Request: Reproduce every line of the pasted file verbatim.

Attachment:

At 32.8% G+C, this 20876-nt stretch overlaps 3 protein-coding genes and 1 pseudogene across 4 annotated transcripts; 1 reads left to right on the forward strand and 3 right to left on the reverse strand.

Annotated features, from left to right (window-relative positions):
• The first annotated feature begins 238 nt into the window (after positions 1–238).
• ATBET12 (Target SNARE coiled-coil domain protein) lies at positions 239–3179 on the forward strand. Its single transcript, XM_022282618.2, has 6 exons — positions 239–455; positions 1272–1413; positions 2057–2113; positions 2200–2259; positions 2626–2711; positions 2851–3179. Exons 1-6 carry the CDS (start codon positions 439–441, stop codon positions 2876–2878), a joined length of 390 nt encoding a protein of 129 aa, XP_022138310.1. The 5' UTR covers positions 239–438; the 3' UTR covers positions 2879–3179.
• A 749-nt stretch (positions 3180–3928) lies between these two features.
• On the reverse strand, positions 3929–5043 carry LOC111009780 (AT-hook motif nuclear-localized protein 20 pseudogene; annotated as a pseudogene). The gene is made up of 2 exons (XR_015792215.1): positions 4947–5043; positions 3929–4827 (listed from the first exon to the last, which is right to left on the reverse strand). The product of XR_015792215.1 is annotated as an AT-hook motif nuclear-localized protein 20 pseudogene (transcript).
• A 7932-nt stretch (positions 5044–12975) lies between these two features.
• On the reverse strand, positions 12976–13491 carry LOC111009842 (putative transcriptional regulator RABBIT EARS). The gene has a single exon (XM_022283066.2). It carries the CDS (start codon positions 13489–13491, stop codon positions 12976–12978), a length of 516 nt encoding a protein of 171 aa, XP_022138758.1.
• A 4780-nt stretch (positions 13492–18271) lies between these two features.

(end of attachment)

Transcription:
At 32.8% G+C, this 20876-nt stretch overlaps 3 protein-coding genes and 1 pseudogene across 4 annotated transcripts; 1 reads left to right on the forward strand and 3 right to left on the reverse strand.

Annotated features, from left to right (window-relative positions):
• The first annotated feature begins 238 nt into the window (after positions 1–238).
• ATBET12 (Target SNARE coiled-coil domain protein) lies at positions 239–3179 on the forward strand. Its single transcript, XM_022282618.2, has 6 exons — positions 239–455; positions 1272–1413; positions 2057–2113; positions 2200–2259; positions 2626–2711; positions 2851–3179. Exons 1-6 carry the CDS (start codon positions 439–441, stop codon positions 2876–2878), a joined length of 390 nt encoding a protein of 129 aa, XP_022138310.1. The 5' UTR covers positions 239–438; the 3' UTR covers positions 2879–3179.
• A 749-nt stretch (positions 3180–3928) lies between these two features.
• On the reverse strand, positions 3929–5043 carry LOC111009780 (AT-hook motif nuclear-localized protein 20 pseudogene; annotated as a pseudogene). The gene is made up of 2 exons (XR_015792215.1): positions 4947–5043; positions 3929–4827 (listed from the first exon to the last, which is right to left on the reverse strand). The product of XR_015792215.1 is annotated as an AT-hook motif nuclear-localized protein 20 pseudogene (transcript).
• A 7932-nt stretch (positions 5044–12975) lies between these two features.
• On the reverse strand, positions 12976–13491 carry LOC111009842 (putative transcriptional regulator RABBIT EARS). The gene has a single exon (XM_022283066.2). It carries the CDS (start codon positions 13489–13491, stop codon positions 12976–12978), a length of 516 nt encoding a protein of 171 aa, XP_022138758.1.
• A 4780-nt stretch (positions 13492–18271) lies between these two features.